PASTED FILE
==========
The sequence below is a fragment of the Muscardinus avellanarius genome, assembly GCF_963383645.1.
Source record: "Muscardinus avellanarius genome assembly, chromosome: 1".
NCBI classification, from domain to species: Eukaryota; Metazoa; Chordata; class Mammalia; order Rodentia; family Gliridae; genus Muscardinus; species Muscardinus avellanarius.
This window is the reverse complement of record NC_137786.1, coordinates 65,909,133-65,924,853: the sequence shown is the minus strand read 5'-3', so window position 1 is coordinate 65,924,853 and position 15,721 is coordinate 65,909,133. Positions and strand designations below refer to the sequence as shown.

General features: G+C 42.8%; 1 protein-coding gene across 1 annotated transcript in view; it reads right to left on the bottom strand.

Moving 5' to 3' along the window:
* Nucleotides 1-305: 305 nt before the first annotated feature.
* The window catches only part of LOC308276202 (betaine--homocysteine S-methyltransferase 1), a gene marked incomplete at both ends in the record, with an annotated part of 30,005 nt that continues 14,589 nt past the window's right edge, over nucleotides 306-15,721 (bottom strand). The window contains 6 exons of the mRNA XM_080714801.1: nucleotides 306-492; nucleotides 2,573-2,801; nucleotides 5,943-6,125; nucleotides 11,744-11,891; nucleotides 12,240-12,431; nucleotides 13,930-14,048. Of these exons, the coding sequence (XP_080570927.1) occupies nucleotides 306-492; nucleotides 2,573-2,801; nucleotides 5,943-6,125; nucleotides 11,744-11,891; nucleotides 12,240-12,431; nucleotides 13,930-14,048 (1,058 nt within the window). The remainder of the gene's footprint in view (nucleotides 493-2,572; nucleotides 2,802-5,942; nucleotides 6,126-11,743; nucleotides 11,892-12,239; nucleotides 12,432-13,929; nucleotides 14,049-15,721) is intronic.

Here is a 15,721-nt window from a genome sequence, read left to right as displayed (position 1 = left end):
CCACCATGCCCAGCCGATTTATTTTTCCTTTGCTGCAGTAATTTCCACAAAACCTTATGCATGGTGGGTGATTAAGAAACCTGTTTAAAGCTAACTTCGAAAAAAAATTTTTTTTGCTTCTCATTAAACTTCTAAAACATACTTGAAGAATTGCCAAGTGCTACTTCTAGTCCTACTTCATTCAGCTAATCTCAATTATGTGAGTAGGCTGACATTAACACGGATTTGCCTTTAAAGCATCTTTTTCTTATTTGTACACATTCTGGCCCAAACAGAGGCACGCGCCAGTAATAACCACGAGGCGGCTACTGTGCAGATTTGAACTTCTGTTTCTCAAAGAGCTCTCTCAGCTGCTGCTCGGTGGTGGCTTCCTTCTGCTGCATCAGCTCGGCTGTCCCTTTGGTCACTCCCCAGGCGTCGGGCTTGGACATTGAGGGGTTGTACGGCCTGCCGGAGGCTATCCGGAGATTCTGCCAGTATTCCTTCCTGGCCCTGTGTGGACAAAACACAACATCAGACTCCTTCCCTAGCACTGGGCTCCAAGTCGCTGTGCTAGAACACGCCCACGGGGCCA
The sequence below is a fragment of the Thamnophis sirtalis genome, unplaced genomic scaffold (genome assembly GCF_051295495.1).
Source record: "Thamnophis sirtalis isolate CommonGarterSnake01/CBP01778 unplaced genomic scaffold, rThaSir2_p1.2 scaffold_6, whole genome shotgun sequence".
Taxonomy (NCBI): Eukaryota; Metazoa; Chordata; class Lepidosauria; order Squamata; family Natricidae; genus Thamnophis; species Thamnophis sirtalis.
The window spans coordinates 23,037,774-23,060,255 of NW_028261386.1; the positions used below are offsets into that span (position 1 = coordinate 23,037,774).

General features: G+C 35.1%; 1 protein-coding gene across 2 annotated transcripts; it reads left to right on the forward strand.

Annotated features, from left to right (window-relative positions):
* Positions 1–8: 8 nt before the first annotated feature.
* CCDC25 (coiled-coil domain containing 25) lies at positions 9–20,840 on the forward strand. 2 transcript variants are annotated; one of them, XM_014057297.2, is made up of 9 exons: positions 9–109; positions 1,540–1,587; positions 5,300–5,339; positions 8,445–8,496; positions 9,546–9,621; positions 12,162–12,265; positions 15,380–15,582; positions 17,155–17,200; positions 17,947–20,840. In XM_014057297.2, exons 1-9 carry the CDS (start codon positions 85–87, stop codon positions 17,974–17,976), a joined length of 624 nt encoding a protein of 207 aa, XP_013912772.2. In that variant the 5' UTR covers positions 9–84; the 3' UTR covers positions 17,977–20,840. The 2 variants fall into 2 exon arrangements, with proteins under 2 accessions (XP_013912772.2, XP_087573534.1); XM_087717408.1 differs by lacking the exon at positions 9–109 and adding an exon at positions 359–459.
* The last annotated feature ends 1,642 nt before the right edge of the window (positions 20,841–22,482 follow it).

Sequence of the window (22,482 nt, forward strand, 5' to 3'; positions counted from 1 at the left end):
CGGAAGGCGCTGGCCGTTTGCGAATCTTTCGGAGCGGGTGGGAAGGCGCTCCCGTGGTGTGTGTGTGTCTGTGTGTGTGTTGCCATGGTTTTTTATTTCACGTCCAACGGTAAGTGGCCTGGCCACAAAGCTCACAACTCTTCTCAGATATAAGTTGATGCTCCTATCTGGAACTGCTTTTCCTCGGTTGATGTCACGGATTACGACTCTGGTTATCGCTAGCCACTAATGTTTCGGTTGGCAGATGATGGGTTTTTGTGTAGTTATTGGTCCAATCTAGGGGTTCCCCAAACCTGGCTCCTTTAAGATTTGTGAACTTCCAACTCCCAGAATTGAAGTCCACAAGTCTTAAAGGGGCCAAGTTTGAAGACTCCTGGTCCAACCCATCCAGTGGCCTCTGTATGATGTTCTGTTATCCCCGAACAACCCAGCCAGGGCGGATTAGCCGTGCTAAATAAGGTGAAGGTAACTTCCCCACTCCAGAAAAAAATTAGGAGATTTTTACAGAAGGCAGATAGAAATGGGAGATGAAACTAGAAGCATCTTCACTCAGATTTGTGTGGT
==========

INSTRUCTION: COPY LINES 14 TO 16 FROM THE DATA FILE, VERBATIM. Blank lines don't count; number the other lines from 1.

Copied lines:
The window spans coordinates 23,037,774-23,060,255 of NW_028261386.1; the positions used below are offsets into that span (position 1 = coordinate 23,037,774).

General features: G+C 35.1%; 1 protein-coding gene across 2 annotated transcripts; it reads left to right on the forward strand.

Annotated features, from left to right (window-relative positions):